Learn About Metabolic Pathways in Cancer From Tocris
Role of Immunometabolism in T1D pathology
The metabolic environment of individuals with T1D is significantly altered compared to healthy counterparts. Data suggests this disrupted metabolic state influences the phenotype and function of immune cells, leading to disease progression. For example, elevated glucose levels promote M1 macrophage polarization.5 M1 macrophages are a pro-inflammatory subset of macrophages with the enhanced ability to produce cytokines such as IL-1ẞ, TNF, IL-12, and IL-18. Furthermore, they exhibit high expression of MHC-II and co-stimulatory molecules to activate CD4+ T cells, critical mediators of T1D pathogenesis. In addition to increased M1 macrophage activity, anti-inflammatory regulatory T cells (Tregs) can become impaired under high glucose conditions.6-9 High glucose uptake is associated with reduced suppression by Tregs through modulation of co-inhibitory molecules, such as CTLA-4.8 During progression of T1D, increased glucose concentrations upregulate acyl-CoA synthase long chain 1 (ACSL1), an enzyme involved in FAO which produces many inflammatory molecules, such as PGE2 through prostaglandin-endoperoxide synthase 2 (PTGS2)/COX2 enzyme.10 PGE2 is a bioactive lipid which can facilitate tissue influx of macrophages and neutrophils.
Simple Western lane view analysis of lysates from RAW 264.7 mouse monocyte/macrophage cell line either untreated (-) or treated (+) with lipopolysaccharide (LPS), probed with Goat Anti-Mouse IL-1 beta/IL-1F2 Polyclonal Antibody (Catalog # AF-401-NA) followed by HRP-conjugated Anti-Goat IgG Secondary Antibody (Catalog # HAF109). A specific band was detected at ~40 kDA. The Simple Western experiment was conducted under reducing conditions on a 12-230 kDa separation system.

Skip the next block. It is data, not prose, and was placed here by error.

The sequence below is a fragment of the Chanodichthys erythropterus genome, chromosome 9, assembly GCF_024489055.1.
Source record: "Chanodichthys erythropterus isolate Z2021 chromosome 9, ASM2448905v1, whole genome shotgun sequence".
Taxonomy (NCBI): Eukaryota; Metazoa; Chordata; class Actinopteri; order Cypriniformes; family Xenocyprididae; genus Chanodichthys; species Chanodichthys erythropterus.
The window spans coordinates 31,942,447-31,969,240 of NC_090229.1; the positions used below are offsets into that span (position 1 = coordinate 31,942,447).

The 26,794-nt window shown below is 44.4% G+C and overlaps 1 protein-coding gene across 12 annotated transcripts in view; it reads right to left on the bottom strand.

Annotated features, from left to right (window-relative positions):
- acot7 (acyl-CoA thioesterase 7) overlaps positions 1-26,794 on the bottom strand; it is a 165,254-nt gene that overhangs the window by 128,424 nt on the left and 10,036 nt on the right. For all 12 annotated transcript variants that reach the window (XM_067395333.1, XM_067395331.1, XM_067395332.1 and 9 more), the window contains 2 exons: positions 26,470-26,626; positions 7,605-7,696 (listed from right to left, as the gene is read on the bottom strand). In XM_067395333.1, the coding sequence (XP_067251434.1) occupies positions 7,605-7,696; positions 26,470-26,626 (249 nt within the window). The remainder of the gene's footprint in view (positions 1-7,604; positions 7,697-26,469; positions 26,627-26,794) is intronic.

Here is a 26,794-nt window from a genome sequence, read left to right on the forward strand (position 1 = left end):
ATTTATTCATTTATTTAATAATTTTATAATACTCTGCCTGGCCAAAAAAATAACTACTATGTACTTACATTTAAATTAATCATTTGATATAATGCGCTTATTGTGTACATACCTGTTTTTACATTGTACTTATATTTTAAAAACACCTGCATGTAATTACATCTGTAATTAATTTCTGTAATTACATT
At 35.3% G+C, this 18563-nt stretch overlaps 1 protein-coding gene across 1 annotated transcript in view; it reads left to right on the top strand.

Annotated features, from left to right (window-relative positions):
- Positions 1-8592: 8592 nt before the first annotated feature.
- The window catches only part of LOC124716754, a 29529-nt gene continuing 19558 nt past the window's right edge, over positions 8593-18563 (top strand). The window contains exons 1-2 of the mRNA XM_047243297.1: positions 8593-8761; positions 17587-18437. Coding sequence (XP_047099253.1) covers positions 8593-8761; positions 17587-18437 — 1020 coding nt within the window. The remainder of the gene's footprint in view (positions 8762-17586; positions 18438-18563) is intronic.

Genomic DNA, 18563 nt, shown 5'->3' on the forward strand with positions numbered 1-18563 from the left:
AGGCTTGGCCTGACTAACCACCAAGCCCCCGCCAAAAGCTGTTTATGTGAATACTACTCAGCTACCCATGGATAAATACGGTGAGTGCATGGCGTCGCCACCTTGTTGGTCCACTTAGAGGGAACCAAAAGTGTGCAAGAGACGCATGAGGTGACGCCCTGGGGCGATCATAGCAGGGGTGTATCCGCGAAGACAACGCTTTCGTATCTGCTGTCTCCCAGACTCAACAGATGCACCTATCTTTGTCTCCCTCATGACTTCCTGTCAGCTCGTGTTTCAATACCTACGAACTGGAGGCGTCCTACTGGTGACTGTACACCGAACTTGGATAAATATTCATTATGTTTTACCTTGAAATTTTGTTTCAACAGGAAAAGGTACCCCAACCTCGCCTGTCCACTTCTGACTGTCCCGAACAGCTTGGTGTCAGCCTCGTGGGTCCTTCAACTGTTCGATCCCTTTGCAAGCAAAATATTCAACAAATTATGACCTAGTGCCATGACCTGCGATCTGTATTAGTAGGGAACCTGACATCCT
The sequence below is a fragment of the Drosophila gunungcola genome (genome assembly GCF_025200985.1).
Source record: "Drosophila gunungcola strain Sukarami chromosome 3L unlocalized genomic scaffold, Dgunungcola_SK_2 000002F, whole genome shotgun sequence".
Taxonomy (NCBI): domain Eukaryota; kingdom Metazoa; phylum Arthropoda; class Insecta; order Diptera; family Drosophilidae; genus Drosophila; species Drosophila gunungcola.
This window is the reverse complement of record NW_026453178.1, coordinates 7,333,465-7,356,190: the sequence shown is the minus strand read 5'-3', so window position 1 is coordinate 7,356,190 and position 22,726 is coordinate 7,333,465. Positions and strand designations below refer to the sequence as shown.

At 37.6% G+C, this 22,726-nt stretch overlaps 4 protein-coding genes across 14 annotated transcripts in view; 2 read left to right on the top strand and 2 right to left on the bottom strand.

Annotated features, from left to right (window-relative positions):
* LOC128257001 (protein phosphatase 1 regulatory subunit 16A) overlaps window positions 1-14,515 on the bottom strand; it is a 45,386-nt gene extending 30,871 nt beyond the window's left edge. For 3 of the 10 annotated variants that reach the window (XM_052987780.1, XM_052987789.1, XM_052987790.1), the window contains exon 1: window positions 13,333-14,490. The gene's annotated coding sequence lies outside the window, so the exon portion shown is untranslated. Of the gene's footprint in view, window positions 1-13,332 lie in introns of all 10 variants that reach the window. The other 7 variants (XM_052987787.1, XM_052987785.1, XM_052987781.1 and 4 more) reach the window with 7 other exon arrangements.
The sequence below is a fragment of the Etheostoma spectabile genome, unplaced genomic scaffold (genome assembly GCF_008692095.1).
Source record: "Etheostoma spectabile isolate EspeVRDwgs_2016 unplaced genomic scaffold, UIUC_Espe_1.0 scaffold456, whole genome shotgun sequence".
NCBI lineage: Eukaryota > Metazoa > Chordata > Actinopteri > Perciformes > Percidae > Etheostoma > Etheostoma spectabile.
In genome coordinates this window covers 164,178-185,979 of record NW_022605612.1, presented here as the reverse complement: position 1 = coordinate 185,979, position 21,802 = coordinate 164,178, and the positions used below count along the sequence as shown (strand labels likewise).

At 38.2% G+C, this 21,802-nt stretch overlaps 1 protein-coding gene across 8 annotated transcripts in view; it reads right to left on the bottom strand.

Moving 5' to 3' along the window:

Targeting Immunometabolism for Treatment of Autoimmunity
Albeit not expansive or exclusive, these five catabolic pathways influence immunometabolism of T1D. One current effort in the NOD mouse model of T1D is targeting glycolysis through use of a glucose analog, 2-deoxyglucose (2-DG).12 This analog structurally resembles glucose, but cannot proceed fully through the glycolytic pathway, resulting in poor expansion of autoreactive T cells and reduced islet infiltration. Research into other metabolic pathways are underway with the hope of providing alternative therapies to treat T1D and other autoimmune diseases.13
(A) Untreated or (B) Treated human peripheral blood mononuclear cells (PBMCs) stimulated with Recombinant Human TGF‑ beta 1 Protein (Catalog # 240-B) and Recombinant Human IL‑2 Protein (Catalog # 202-IL) to induce Regulatory T Cells (Tregs). Cells were stained with Rabbit Anti-FoxP3 Monoclonal Antibody (Catalog # MAB8214) followed by PE-conjugated Goat Anti-IgG Secondary Antibody (Catalog # F0110) and APC-conjugated Mouse Anti-CD4 Monoclonal Antibody (Catalog # FAB3791A). Staining with Rabbit IgG Isotype Control Antibody (Catalog # AB-105-C) was used to set quadrants.
Stanford University School of Medicine
Hunter is a PhD graduate student studying the role of the extracellular matrix in T cell activation and function.